…wherein Nancy Martin graciously discusses the special something that separates one piece of work from all the others.
The French (of course) have a phrase to describe the intangible whatever that makes a thing special or appealing or distinctive. To be told you have an air of je ne sais quoi is a lovely compliment. The indefinable but unmistakable allure may be difficult to articulate, but to possess it is a good thing.
I don’t usually take issue with the French in matters of allure and appeal, but for a writer speaking about a novel, je ne sais quoi is not the way to go. If you are writing a query or planning a pitch, clearly understanding what makes your book stand out from every other is a must. Being able to express that with ease and finesse is an art.
Nancy Martin calls that special something the X-Factor. She has graciously agreed to a Q&A on how to banish the je ne sais from a story description.
Ramona: What is your concept of the X-factor?
Nancy: I think an X-factor is some special element that sets one piece of work above the rest. It’s the thing that turns an ordinary story into an extraordinary book. It may not appeal to everyone, but it does have appeal for a specific audience. Yes, the concept is hard to express, but what’s the old definition of pornography? You know it when you see it. A unique setting might be a book’s X-factor. (Donna Leon’s wonderful Venice mysteries. Cara Black’s Paris setting. Alexander McCall Smith’s Africa.) Or a special “world” for the story—such as the world of vampires. Or a terrific story element. (THE HELP by Kathryn Stockett.) Or a truly fresh and exciting writerly voice. (Janet Evanovich.) An often overlooked X-factor is simply beautiful writing. But I’ll be interested in hearing what your readers think might be other categories of X-factors. I bet they recognize it when they see it.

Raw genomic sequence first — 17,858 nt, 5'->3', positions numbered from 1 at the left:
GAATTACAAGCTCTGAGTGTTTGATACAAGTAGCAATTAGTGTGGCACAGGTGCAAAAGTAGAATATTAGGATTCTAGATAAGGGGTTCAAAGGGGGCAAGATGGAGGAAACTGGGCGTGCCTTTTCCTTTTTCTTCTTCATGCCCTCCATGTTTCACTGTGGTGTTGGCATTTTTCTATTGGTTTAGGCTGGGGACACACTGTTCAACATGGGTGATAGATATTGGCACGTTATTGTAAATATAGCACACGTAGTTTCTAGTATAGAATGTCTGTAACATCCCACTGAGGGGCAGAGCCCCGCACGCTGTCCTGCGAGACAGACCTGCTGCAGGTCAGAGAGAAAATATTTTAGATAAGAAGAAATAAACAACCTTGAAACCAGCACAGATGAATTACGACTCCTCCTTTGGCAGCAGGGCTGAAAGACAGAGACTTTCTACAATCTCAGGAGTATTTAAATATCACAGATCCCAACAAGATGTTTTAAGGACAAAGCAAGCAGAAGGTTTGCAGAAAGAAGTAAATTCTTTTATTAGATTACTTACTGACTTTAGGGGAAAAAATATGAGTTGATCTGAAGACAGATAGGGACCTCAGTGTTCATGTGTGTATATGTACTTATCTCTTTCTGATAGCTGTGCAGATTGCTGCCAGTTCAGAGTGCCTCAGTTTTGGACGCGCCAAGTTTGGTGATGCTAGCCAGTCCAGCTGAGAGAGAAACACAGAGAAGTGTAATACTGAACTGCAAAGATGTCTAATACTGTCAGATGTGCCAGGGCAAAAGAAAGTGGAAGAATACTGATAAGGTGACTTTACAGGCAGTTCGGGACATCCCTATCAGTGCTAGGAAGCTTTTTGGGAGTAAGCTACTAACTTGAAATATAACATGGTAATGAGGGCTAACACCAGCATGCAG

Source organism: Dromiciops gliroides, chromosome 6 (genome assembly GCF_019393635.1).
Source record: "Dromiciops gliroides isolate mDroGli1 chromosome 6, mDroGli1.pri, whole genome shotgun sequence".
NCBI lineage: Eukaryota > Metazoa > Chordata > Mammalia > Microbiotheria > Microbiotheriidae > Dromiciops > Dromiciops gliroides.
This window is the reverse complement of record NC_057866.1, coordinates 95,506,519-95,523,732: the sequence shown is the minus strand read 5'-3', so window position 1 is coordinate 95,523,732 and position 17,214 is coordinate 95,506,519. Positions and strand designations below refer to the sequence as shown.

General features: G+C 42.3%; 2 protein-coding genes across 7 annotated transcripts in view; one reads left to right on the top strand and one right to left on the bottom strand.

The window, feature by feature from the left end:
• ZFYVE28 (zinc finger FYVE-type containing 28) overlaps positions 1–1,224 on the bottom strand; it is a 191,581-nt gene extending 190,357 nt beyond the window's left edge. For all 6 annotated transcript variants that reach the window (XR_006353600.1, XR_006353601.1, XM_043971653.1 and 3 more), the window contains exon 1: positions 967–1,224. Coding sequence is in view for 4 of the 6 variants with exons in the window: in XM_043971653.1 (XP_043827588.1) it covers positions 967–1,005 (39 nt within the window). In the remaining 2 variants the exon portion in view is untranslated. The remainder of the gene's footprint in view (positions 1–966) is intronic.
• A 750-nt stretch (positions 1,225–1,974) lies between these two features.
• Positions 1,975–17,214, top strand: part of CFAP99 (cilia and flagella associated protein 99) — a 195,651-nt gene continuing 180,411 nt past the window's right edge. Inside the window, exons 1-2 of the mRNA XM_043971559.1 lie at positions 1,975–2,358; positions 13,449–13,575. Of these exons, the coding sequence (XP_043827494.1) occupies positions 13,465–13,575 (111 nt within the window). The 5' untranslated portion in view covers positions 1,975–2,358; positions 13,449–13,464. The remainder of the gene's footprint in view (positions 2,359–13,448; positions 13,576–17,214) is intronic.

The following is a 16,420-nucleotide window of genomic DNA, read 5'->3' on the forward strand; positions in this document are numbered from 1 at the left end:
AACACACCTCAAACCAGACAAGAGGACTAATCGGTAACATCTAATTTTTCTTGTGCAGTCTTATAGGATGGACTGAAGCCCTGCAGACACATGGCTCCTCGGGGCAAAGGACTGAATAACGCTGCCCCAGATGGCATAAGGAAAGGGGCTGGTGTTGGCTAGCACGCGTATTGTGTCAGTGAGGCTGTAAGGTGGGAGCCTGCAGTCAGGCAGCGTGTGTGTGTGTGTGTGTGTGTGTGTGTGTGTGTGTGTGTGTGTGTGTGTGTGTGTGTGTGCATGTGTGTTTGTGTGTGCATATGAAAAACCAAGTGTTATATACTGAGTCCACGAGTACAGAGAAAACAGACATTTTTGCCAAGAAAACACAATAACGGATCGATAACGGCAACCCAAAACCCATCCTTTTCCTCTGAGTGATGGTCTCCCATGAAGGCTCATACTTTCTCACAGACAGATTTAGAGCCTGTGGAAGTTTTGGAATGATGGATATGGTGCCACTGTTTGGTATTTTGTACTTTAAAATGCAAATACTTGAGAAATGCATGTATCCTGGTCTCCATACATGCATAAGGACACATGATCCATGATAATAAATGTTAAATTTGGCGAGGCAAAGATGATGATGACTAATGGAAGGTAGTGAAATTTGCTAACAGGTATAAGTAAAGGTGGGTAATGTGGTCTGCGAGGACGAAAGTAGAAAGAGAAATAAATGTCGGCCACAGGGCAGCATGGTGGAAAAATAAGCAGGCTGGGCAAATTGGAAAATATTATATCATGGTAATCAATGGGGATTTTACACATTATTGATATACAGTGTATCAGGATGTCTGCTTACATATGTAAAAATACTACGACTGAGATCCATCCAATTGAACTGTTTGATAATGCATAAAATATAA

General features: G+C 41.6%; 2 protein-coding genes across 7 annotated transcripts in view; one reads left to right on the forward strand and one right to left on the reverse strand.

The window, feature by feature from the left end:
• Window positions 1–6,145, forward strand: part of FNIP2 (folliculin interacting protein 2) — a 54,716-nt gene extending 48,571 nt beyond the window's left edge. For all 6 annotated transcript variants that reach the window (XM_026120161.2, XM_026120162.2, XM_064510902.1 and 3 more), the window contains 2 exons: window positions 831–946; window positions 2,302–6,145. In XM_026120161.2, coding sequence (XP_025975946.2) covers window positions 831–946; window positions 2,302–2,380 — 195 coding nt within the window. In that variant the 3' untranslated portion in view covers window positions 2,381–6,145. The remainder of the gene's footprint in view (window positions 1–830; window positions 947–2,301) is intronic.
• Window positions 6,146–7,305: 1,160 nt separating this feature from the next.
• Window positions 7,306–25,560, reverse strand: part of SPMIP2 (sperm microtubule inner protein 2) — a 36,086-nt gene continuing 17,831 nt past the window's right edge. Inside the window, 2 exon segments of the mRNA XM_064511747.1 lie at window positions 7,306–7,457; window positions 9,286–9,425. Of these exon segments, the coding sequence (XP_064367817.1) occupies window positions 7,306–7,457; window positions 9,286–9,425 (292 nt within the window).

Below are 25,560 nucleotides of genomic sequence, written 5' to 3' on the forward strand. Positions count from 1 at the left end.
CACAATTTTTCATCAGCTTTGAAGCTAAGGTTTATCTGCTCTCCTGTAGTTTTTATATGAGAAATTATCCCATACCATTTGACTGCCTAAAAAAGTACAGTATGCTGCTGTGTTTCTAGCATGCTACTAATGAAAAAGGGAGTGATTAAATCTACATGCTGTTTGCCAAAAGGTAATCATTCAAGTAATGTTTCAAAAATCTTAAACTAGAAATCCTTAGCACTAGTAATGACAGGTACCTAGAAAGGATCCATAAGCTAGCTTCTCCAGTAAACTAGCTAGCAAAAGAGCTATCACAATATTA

Ramona: Can you give us some examples of X in your work?
Nancy: What set my romances apart from the many that were published every month was that mine were funny. Wit is also prized in murder mysteries, and I think that’s the part of my reputation as a writer that made me appealing to mystery editors. My Blackbird books were set in the world of Philadelphia high society—and that’s what the marketing department focused on. The Blackbirds were also more romantic than most mysteries—a quality that wasn’t around much when the books were first published. All those things might be considered X-factors.
I think every writer needs to think about her best writing skills or her background (do you live in Bermuda?) or her unique line of work (do you tame lions? Perform autopsies?) and translate that into an X-factor. For me, I combined my ability to write in an amusing way with my background in romance to create Roxy Abruzzo—a tough, sexy, smart-mouthed Pittsburgh girl. Roxy became my X-factor—a character like none other in the mystery world right now. She’s compared to Stephanie Plum a lot, but Roxy is very different—much darker than Stephanie, and she really kicks butt.
Ramona: Why is X important, to editors/agents and to readers?
Nancy: Some agents notice read fifty email queries every morning. What a tiresome chore, right? Of course they’re looking for something that makes one query more exciting than the next.